Ethiopia has launched a new major offensive against the northern region of Tigray, just a week after Prime Minister Abiy Ahmed was inaugurated for a new five-year term as the leader of Africa’s second-most populous country.
Tigray has been the scene of conflict since November 2020, when the prime minister sent troops there to topple the Tigray People’s Liberation Front (TPLF), saying the move came in response to attacks on army camps.
Back in June, the government declared an unconditional, unilateral ceasefire in the region. But the TPLF said, “Until all our enemies leave Tigray, we will fight.”
A spokesman for the TPLF said on Saturday there was a “massive move” against the rebels in the northern region of Amhara.
Getachew Reda said there had been “mostly air, drone and artillery bombardment” of rebels, and reported a major troop build-up, saying “tens of thousands are amassed” in northern Amhara including the North Gondar and North Wollo zones.
“We are confident we will thwart the offensive in all fronts and more,” he said. “We will stand our ground until the siege is lifted.”
Citing humanitarian sources, AFP reported that the bombardments hit several areas of Amhara on Thursday and Friday.
Ahmed was sworn in for a new term on Monday. He has said his government will stand strong and defend “Ethiopia’s honor.”
The latest military build-up is taking place in the areas where Ethiopian forces were present in the early days of the conflict. For months, Ethiopian forces and soldiers from Eritrea were carrying out grievous crimes including rape and the massacre of civilians.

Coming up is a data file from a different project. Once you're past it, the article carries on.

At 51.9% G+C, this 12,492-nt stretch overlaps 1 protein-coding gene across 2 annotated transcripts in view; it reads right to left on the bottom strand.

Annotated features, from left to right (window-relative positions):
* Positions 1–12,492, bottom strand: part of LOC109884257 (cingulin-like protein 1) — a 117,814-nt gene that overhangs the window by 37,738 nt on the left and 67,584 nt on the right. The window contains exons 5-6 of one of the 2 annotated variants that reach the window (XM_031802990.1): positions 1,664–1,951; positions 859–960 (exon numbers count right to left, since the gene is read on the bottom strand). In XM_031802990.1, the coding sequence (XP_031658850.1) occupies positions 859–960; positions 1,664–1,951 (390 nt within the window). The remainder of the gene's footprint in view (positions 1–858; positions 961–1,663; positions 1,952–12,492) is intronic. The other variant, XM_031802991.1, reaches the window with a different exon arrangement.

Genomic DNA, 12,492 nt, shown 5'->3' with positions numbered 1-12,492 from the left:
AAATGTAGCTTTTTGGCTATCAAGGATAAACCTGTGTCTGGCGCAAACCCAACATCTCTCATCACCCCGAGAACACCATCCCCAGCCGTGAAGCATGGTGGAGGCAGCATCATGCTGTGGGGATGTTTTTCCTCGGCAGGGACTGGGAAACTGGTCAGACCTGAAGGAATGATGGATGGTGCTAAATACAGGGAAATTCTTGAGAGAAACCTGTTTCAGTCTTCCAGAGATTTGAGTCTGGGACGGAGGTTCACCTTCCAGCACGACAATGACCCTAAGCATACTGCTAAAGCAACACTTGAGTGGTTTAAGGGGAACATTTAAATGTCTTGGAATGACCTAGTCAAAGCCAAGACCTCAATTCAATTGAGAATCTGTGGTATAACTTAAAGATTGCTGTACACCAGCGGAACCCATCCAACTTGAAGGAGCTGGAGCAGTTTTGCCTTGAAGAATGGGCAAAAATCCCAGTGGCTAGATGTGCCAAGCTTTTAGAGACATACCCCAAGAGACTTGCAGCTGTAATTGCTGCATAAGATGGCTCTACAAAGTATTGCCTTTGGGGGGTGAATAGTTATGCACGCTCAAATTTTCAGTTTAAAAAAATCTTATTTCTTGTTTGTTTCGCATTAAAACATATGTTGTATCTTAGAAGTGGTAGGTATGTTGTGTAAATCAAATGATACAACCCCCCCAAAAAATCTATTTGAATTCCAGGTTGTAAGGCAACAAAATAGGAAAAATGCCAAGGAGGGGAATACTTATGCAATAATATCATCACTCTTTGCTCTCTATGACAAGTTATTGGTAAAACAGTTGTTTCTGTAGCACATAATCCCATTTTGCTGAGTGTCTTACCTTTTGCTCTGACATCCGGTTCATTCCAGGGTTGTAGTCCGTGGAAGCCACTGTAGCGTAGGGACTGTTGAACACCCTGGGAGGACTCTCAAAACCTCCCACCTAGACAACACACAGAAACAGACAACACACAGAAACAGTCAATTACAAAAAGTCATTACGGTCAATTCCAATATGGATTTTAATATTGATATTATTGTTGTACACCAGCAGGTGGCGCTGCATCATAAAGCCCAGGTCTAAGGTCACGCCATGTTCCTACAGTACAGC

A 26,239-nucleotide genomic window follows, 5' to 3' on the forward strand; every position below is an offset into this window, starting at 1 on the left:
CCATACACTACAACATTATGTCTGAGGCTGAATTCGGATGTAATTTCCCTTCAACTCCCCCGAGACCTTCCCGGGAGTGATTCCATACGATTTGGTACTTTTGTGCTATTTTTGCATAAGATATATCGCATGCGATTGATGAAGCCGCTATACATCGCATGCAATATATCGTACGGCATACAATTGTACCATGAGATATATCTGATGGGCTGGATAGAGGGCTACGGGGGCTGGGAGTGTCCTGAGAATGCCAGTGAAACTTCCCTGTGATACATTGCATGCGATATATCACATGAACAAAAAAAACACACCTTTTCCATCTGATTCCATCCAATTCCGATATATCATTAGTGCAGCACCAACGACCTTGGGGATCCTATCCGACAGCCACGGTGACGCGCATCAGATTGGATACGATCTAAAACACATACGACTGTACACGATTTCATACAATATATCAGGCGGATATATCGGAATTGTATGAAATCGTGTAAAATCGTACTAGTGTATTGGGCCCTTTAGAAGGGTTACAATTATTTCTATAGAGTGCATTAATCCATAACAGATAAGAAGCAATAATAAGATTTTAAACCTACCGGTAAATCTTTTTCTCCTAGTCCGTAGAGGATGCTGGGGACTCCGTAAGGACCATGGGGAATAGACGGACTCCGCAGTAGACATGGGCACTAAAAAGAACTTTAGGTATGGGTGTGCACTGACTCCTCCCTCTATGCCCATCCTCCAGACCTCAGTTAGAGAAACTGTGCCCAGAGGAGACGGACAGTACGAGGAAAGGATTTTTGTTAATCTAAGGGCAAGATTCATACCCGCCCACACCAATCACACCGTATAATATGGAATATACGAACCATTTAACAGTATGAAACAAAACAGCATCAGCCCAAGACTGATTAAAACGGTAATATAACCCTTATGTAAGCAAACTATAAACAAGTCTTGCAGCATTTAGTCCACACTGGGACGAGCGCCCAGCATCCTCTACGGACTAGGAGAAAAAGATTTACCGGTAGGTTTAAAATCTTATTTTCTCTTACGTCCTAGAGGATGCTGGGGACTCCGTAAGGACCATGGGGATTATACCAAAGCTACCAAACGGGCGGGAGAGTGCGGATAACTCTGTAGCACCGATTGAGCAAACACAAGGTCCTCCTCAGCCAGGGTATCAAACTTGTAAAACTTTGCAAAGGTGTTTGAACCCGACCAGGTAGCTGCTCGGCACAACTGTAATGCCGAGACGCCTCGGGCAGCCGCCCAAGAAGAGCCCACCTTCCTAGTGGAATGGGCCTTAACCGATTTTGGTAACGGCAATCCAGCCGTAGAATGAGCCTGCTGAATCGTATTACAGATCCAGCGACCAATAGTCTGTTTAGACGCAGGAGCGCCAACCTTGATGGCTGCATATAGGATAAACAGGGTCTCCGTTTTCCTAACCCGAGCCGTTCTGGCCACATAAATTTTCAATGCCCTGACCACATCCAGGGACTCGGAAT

The government expelled seven senior UN officials from the country last week, accusing them of “meddling” in the internal affairs of Ethiopia.
The move prompted concern about the humanitarian response in Tigray, with UN Secretary-General Antonio Guterres urging Ethiopia on Wednesday to allow the UN to deliver aid “without hindrance.”
The United Nations Office for the Coordination of Humanitarian Affairs (OCHA) has in recent days warned that a lack of medical supplies was also having fatal consequences in Tigray. It has also reported alarming levels of malnutrition among children and pregnant women.
Tigray is under a de facto blockade that is preventing most aid from getting in, according to the UN.
Ethiopian authorities blame the TPLF for obstructing deliveries, but the United States said last month that access to essential supplies and services was being denied by the Ethiopian government.
The administration of US President Joe Biden has said the Ethiopian Airlines Group used a commercial airline to ferry arms to Eritrea. He threatened Ethiopia with sanctions if conflict in Tigray persists. The carrier denied the allegation, though.
The conflict in Tigray has killed thousands of people and pushed 400,000 people to the brink of famine, according to analysis by UN agencies and aid groups. Ethiopia’s government, however, has disputed the analysis.
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